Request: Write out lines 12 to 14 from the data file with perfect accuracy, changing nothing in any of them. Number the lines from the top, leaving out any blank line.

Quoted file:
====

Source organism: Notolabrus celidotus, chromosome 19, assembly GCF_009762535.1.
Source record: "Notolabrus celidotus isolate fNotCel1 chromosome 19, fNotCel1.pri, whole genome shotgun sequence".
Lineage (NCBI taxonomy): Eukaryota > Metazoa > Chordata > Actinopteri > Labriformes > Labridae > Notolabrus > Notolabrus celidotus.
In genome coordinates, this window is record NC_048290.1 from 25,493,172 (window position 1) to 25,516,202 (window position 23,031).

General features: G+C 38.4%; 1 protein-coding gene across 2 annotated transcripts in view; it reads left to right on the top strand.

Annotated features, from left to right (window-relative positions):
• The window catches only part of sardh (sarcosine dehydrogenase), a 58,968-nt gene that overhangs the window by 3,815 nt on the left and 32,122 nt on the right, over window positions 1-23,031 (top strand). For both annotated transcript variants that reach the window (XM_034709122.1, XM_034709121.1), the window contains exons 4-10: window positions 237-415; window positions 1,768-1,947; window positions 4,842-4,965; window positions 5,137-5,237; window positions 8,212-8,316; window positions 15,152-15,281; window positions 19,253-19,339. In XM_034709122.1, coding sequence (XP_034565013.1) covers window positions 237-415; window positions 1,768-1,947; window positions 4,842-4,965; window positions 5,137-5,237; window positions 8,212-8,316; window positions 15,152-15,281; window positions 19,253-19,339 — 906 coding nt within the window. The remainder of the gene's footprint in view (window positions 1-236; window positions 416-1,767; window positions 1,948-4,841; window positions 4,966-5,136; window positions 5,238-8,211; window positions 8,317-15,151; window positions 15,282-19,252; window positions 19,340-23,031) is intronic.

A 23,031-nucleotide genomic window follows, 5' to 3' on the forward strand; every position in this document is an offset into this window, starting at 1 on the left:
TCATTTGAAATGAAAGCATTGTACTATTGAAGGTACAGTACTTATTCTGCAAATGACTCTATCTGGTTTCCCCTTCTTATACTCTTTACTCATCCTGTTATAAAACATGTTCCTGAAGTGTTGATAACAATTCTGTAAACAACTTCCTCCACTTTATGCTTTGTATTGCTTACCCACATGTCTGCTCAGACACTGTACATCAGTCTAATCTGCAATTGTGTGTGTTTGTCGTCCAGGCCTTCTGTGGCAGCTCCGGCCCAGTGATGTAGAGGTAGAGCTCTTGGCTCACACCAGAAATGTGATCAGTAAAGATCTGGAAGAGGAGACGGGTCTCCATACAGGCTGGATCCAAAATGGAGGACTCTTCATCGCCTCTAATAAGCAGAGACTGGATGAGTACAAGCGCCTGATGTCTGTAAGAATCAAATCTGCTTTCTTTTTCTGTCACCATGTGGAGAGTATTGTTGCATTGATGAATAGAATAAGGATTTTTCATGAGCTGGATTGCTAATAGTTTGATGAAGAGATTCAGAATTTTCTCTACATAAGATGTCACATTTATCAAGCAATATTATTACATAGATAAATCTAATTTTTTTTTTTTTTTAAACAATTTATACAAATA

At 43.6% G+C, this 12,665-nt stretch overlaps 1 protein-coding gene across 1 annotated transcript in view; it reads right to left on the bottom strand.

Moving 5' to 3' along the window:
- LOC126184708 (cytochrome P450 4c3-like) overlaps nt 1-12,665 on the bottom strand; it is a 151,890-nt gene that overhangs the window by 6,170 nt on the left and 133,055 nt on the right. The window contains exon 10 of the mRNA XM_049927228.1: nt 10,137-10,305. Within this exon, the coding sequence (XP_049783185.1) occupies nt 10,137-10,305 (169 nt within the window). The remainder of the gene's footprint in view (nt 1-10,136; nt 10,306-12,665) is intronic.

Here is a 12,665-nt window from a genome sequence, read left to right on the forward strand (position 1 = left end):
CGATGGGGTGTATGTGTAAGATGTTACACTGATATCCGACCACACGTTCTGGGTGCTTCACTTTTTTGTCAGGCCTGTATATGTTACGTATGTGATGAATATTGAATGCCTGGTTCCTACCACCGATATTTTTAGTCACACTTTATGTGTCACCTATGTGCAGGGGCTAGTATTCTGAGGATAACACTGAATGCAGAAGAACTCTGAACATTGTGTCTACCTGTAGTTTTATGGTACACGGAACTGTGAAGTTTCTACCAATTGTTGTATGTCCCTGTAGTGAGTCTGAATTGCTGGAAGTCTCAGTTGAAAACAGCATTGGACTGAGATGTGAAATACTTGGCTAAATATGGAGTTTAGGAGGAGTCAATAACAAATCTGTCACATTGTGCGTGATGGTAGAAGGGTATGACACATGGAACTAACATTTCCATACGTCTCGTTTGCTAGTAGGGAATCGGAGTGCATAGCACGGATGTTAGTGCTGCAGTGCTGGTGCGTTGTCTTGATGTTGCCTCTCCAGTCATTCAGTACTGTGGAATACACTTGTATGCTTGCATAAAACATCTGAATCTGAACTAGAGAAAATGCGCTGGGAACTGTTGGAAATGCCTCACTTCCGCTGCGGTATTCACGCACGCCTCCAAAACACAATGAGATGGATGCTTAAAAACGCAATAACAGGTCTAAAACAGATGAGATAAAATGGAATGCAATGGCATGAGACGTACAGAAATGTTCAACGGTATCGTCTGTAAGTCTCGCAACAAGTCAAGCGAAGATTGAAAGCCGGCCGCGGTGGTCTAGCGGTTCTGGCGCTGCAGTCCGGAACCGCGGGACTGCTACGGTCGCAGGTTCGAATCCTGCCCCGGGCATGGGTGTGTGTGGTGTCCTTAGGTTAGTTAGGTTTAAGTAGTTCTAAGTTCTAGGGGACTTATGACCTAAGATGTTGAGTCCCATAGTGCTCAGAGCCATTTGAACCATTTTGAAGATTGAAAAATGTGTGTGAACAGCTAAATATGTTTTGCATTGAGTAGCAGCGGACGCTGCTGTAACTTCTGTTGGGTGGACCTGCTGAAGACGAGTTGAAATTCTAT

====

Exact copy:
- LOC126184708 (cytochrome P450 4c3-like) overlaps nt 1-12,665 on the bottom strand; it is a 151,890-nt gene that overhangs the window by 6,170 nt on the left and 133,055 nt on the right. The window contains exon 10 of the mRNA XM_049927228.1: nt 10,137-10,305. Within this exon, the coding sequence (XP_049783185.1) occupies nt 10,137-10,305 (169 nt within the window). The remainder of the gene's footprint in view (nt 1-10,136; nt 10,306-12,665) is intronic.

Here is a 12,665-nt window from a genome sequence, read left to right on the forward strand (position 1 = left end):
CGATGGGGTGTATGTGTAAGATGTTACACTGATATCCGACCACACGTTCTGGGTGCTTCACTTTTTTGTCAGGCCTGTATATGTTACGTATGTGATGAATATTGAATGCCTGGTTCCTACCACCGATATTTTTAGTCACACTTTATGTGTCACCTATGTGCAGGGGCTAGTATTCTGAGGATAACACTGAATGCAGAAGAACTCTGAACATTGTGTCTACCTGTAGTTTTATGGTACACGGAACTGTGAAGTTTCTACCAATTGTTGTATGTCCCTGTAGTGAGTCTGAATTGCTGGAAGTCTCAGTTGAAAACAGCATTGGACTGAGATGTGAAATACTTGGCTAAATATGGAGTTTAGGAGGAGTCAATAACAAATCTGTCACATTGTGCGTGATGGTAGAAGGGTATGACACATGGAACTAACATTTCCATACGTCTCGTTTGCTAGTAGGGAATCGGAGTGCATAGCACGGATGTTAGTGCTGCAGTGCTGGTGCGTTGTCTTGATGTTGCCTCTCCAGTCATTCAGTACTGTGGAATACACTTGTATGCTTGCATAAAACATCTGAATCTGAACTAGAGAAAATGCGCTGGGAACTGTTGGAAATGCCTCACTTCCGCTGCGGTATTCACGCACGCCTCCAAAACACAATGAGATGGATGCTTAAAAACGCAATAACAGGTCTAAAACAGATGAGATAAAATGGAATGCAATGGCATGAGACGTACAGAAATGTTCAACGGTATCGTCTGTAAGTCTCGCAACAAGTCAAGCGAAGATTGAAAGCCGGCCGCGGTGGTCTAGCGGTTCTGGCGCTGCAGTCCGGAACCGCGGGACTGCTACGGTCGCAGGTTCGAATCCTGCCCCGGGCATGGGTGTGTGTGGTGTCCTTAGGTTAGTTAGGTTTAAGTAGTTCTAAGTTCTAGGGGACTTATGACCTAAGATGTTGAGTCCCATAGTGCTCAGAGCCATTTGAACCATTTTGAAGATTGAAAAATGTGTGTGAACAGCTAAATATGTTTTGCATTGAGTAGCAGCGGACGCTGCTGTAACTTCTGTTGGGTGGACCTGCTGAAGACGAGTTGAAATTCTAT